Presentation on theme: "BLANK VERSE: Non-rhyming poetry, usually written in iambic pentameter. Iambic Pentameter: A poetic meter wherein each line contains ten syllables, as five."— Presentation transcript:
BLANK VERSE: Non-rhyming poetry, usually written in iambic pentameter. Iambic Pentameter: A poetic meter wherein each line contains ten syllables, as five repetitions of a two-syllable pattern in which the pronunciation emphasis is on the second syllable Aside: An actor’s speech, directed to the audience, that is not supposed to be heard by the other actors on the stage. It is used to show what a character is about to do or is thinking.
Couplet: A style of poetry defined as a complete thought written in two lines with rhyming ends. So long as men can breathe or eyes can see, So long as lives this, and gives life to thee. By using the couplet, Shakespeare would often signal the end of a scene in his plays. Tragedy: Where a story ends with a negative outcome which was essentially unavoidable, usually caused by a flaw in the central character’s personality. In most tragedies, the main characters are “better” people who fall from grace.
FOIL: A character who is meant to represent characteristics, values, ideas, etc which are opposed to those of another character, usually the protagonist. Comedy: Film or dramatic work depicting the uphill struggle and eventual success of a sympathetic hero or heroine; usually about ordinary people in difficult predicaments.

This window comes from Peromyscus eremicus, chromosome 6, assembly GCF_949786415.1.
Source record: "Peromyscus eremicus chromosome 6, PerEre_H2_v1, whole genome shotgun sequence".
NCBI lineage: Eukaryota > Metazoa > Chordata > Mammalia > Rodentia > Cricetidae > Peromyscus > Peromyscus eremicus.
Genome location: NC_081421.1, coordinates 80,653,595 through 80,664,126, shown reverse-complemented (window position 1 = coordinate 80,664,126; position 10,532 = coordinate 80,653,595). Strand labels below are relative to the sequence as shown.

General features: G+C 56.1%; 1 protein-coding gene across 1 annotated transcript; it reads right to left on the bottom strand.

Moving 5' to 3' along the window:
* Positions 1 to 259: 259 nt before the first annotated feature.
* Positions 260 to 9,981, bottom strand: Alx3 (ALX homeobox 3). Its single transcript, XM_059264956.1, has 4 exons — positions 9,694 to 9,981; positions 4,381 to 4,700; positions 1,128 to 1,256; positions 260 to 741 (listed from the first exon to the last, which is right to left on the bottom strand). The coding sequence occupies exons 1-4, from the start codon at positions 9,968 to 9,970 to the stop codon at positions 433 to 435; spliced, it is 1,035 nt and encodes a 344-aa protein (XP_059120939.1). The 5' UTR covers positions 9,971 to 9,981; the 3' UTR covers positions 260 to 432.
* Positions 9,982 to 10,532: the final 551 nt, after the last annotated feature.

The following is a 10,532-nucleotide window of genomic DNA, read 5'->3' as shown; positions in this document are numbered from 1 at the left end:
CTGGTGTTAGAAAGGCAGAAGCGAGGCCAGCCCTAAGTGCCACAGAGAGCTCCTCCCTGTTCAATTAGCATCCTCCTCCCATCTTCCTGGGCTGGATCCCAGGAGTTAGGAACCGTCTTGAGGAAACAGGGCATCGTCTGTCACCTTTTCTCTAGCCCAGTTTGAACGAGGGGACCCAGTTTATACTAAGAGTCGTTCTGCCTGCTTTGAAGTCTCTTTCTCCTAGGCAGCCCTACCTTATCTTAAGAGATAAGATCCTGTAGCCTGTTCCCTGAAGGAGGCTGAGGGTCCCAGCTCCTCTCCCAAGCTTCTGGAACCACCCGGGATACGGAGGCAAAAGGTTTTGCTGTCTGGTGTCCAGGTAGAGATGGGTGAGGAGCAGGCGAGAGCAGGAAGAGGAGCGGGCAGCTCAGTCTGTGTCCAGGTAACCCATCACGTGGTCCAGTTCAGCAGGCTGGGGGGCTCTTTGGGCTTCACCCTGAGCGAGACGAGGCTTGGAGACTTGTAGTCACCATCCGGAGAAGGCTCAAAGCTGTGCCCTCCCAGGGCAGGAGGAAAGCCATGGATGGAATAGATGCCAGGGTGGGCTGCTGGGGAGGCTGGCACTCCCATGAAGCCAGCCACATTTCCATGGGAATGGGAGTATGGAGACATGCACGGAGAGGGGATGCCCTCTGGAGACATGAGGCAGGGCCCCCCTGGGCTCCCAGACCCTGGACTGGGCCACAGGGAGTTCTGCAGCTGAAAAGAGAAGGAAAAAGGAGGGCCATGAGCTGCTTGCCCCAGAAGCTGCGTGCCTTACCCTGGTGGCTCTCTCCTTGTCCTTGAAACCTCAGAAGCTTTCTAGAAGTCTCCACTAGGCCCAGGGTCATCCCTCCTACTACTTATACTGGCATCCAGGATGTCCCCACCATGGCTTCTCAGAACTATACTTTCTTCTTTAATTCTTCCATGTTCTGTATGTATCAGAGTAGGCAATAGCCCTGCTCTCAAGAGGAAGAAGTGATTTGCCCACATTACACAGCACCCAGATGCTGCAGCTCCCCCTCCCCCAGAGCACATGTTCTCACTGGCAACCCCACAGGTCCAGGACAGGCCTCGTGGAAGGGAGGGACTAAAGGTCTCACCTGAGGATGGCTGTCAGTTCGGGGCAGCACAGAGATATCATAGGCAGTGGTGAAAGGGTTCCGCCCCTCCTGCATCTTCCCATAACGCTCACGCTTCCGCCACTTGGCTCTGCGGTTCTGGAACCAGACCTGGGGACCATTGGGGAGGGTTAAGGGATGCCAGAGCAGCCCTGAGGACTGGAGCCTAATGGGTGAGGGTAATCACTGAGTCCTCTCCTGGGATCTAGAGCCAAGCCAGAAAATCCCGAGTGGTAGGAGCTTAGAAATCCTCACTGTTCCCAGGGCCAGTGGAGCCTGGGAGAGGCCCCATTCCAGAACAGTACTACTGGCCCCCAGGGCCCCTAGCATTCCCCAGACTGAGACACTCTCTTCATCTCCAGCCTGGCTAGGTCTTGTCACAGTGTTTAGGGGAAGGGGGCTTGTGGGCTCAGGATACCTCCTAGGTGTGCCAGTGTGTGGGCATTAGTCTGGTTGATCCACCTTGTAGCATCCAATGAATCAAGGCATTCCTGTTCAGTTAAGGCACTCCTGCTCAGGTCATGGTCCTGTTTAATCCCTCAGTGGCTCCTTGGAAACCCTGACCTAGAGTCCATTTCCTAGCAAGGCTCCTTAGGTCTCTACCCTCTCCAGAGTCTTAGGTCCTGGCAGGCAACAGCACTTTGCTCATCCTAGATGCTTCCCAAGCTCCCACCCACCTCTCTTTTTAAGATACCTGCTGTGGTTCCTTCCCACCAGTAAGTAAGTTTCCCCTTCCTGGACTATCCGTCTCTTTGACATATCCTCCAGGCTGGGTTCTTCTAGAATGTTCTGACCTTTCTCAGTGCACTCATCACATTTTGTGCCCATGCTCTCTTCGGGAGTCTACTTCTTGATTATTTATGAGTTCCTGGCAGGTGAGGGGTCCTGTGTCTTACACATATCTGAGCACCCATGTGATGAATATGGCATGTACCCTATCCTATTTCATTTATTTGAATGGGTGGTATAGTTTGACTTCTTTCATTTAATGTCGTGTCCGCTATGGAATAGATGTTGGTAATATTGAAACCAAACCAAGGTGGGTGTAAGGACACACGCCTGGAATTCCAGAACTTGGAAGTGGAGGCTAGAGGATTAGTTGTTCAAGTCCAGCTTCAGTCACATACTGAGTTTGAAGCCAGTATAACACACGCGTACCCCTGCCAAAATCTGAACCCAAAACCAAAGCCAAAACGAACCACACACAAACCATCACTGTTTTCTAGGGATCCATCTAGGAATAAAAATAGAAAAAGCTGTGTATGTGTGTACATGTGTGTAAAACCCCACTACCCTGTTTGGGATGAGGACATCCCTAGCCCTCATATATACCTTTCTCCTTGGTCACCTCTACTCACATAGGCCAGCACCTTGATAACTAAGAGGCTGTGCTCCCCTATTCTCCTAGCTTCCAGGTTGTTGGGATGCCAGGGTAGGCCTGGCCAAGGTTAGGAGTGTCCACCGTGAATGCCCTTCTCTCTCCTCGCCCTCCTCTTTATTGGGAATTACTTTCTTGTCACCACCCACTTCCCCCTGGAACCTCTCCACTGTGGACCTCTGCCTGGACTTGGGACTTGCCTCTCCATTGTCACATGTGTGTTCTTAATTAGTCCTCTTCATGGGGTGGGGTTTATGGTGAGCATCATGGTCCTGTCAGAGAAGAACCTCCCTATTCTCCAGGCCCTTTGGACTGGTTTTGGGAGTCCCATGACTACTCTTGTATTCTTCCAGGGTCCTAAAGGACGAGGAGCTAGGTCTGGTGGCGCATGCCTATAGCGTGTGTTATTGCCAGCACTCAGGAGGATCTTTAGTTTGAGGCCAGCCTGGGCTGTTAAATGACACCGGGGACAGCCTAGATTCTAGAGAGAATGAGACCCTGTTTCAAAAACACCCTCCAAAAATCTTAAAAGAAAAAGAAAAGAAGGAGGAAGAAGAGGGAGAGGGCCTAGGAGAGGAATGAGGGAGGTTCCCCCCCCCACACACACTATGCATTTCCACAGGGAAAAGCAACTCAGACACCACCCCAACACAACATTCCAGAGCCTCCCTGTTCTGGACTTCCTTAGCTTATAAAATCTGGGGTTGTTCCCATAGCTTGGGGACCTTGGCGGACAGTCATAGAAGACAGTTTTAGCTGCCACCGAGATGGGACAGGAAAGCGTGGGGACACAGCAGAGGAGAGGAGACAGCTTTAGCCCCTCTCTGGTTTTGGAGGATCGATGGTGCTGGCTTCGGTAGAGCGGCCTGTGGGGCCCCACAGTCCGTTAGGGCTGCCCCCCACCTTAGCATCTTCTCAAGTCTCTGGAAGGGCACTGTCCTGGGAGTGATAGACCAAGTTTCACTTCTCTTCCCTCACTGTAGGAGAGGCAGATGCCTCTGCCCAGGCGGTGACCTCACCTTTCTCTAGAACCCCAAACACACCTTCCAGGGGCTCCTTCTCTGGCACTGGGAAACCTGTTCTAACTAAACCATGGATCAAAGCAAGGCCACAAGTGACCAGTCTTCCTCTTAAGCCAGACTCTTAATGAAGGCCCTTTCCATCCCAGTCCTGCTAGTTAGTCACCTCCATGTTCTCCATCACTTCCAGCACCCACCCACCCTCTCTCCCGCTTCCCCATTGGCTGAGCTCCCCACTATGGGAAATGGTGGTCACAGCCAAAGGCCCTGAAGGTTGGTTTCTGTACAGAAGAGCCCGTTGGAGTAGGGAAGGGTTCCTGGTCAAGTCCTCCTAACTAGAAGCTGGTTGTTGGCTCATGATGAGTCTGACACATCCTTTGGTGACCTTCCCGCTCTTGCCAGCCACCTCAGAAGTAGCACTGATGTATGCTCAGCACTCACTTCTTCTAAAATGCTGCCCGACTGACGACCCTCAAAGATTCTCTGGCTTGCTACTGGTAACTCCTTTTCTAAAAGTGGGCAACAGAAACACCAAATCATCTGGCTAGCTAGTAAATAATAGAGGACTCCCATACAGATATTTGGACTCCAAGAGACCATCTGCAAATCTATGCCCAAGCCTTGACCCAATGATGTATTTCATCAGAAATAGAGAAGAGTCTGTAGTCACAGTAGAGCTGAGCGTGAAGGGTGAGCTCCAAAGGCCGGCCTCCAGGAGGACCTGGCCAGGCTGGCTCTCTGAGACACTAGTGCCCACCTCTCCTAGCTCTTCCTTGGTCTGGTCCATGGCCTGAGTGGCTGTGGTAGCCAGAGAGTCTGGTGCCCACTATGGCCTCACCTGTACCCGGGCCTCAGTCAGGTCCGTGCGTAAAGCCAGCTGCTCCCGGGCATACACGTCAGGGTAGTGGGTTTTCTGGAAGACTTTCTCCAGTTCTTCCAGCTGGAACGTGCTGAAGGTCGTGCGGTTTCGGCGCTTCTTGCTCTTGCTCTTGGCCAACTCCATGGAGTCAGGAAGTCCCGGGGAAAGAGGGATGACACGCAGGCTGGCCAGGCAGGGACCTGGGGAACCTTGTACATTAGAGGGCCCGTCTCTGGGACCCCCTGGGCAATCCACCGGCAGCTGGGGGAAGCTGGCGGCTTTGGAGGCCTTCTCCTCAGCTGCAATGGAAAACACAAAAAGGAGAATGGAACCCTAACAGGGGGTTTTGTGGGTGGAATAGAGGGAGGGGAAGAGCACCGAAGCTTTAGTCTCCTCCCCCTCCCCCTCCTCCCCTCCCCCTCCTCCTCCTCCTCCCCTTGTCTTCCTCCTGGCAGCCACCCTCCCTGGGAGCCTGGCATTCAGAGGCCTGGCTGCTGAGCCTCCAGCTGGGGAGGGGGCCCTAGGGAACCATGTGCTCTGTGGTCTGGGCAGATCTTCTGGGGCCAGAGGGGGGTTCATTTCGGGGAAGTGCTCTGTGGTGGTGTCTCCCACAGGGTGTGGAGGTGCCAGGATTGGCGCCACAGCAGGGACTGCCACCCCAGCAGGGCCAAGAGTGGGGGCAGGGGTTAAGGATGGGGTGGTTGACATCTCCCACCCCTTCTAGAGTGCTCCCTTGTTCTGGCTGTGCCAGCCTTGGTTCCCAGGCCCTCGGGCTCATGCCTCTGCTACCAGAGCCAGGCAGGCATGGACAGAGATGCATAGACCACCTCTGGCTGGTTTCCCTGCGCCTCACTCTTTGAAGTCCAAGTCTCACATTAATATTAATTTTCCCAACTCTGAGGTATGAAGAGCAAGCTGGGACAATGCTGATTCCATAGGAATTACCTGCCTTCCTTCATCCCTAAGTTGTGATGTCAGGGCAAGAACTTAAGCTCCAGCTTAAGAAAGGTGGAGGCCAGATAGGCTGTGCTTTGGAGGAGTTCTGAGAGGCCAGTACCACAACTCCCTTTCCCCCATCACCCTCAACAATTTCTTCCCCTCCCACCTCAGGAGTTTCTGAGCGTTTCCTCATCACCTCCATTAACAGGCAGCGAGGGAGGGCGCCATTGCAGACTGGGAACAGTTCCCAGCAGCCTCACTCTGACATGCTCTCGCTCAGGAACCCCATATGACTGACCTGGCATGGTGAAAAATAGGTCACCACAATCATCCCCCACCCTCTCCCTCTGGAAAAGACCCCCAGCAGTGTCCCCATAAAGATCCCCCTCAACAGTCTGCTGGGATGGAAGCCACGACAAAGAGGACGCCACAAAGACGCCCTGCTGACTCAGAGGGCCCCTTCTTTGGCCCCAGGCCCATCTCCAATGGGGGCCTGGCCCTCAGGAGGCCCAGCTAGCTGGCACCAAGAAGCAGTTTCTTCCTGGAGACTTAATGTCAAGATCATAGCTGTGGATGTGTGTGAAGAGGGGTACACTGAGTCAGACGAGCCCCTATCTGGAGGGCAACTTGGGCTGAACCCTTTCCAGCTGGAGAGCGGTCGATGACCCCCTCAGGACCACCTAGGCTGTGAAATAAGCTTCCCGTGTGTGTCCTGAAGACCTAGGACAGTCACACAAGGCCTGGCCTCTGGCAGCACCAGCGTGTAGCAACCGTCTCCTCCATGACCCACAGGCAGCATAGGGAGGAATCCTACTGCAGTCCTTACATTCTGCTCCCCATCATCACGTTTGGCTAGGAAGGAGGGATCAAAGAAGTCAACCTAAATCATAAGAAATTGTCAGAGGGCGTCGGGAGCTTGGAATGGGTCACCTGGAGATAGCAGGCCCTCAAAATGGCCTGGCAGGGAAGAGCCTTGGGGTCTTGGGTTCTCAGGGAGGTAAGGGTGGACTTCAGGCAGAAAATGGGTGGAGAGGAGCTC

Sonnet: A lyrical form consisting of fourteen lines of iambic pentameter and exhibiting a regular rhyme scheme. Soliloquy: Where a character is delivering a monologue. He is generally alone on stage, but not always. Shakespeare used the soliloquy to great effect to express some of the personal thoughts and emotions of characters without resorting to third person narration.
When I consider how my light is spent Ere half my days, in this dark world and wide And that one talent which is death to hide Lodged with me useless, though my soul is more bent To serve therewith my Maker, and present My true account, lest he returning chide; “Doth God exact day-labor, light denied?” I fondly ask; but patience to prevent That murmur, soon replies, “God doth not need Either man’s work or his own gifts; who best Bear his mild yoke, they serve him best. His state Is kingly. Thousands at his bidding speed And post o’er land and ocean without rest: They also serve who only stand and wait.” - John Milton, “When I Consider How My Light is Spent” Iambic pentameter Is this blank verse? NO! (it rhymes) Is a couplet used? NO! The rhyming lines are not together.